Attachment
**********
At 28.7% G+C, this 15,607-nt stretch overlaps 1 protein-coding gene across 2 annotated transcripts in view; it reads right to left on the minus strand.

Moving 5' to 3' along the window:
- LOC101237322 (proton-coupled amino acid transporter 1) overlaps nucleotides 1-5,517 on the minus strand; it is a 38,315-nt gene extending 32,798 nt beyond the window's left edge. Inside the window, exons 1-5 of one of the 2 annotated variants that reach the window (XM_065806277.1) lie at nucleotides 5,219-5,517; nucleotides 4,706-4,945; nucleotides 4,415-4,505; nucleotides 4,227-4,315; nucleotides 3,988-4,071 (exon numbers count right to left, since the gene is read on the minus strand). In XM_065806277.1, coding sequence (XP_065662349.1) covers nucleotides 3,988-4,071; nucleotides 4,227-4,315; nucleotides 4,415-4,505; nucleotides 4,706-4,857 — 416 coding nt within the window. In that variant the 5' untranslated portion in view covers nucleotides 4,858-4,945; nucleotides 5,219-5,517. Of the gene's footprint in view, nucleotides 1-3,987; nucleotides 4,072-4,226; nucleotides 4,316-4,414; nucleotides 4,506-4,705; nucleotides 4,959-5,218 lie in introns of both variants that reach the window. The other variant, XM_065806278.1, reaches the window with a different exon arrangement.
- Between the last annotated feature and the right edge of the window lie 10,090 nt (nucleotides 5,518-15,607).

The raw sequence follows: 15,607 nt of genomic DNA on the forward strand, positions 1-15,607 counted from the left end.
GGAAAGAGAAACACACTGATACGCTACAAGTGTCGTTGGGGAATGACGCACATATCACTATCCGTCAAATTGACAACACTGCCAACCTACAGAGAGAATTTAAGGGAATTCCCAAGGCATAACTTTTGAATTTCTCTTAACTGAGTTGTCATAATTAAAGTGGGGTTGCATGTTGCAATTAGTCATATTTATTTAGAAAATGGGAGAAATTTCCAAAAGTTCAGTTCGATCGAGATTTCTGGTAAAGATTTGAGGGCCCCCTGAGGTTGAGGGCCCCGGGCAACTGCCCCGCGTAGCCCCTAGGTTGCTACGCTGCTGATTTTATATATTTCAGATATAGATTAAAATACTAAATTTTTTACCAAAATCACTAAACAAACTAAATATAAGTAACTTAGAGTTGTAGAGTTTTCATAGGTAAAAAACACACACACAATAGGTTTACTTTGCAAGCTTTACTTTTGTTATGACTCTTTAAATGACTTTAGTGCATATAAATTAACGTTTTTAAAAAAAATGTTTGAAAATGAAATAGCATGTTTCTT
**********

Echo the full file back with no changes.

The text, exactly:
At 28.7% G+C, this 15,607-nt stretch overlaps 1 protein-coding gene across 2 annotated transcripts in view; it reads right to left on the minus strand.

Moving 5' to 3' along the window:
- LOC101237322 (proton-coupled amino acid transporter 1) overlaps nucleotides 1-5,517 on the minus strand; it is a 38,315-nt gene extending 32,798 nt beyond the window's left edge. Inside the window, exons 1-5 of one of the 2 annotated variants that reach the window (XM_065806277.1) lie at nucleotides 5,219-5,517; nucleotides 4,706-4,945; nucleotides 4,415-4,505; nucleotides 4,227-4,315; nucleotides 3,988-4,071 (exon numbers count right to left, since the gene is read on the minus strand). In XM_065806277.1, coding sequence (XP_065662349.1) covers nucleotides 3,988-4,071; nucleotides 4,227-4,315; nucleotides 4,415-4,505; nucleotides 4,706-4,857 — 416 coding nt within the window. In that variant the 5' untranslated portion in view covers nucleotides 4,858-4,945; nucleotides 5,219-5,517. Of the gene's footprint in view, nucleotides 1-3,987; nucleotides 4,072-4,226; nucleotides 4,316-4,414; nucleotides 4,506-4,705; nucleotides 4,959-5,218 lie in introns of both variants that reach the window. The other variant, XM_065806278.1, reaches the window with a different exon arrangement.
- Between the last annotated feature and the right edge of the window lie 10,090 nt (nucleotides 5,518-15,607).

The raw sequence follows: 15,607 nt of genomic DNA on the forward strand, positions 1-15,607 counted from the left end.
GGAAAGAGAAACACACTGATACGCTACAAGTGTCGTTGGGGAATGACGCACATATCACTATCCGTCAAATTGACAACACTGCCAACCTACAGAGAGAATTTAAGGGAATTCCCAAGGCATAACTTTTGAATTTCTCTTAACTGAGTTGTCATAATTAAAGTGGGGTTGCATGTTGCAATTAGTCATATTTATTTAGAAAATGGGAGAAATTTCCAAAAGTTCAGTTCGATCGAGATTTCTGGTAAAGATTTGAGGGCCCCCTGAGGTTGAGGGCCCCGGGCAACTGCCCCGCGTAGCCCCTAGGTTGCTACGCTGCTGATTTTATATATTTCAGATATAGATTAAAATACTAAATTTTTTACCAAAATCACTAAACAAACTAAATATAAGTAACTTAGAGTTGTAGAGTTTTCATAGGTAAAAAACACACACACAATAGGTTTACTTTGCAAGCTTTACTTTTGTTATGACTCTTTAAATGACTTTAGTGCATATAAATTAACGTTTTTAAAAAAAATGTTTGAAAATGAAATAGCATGTTTCTT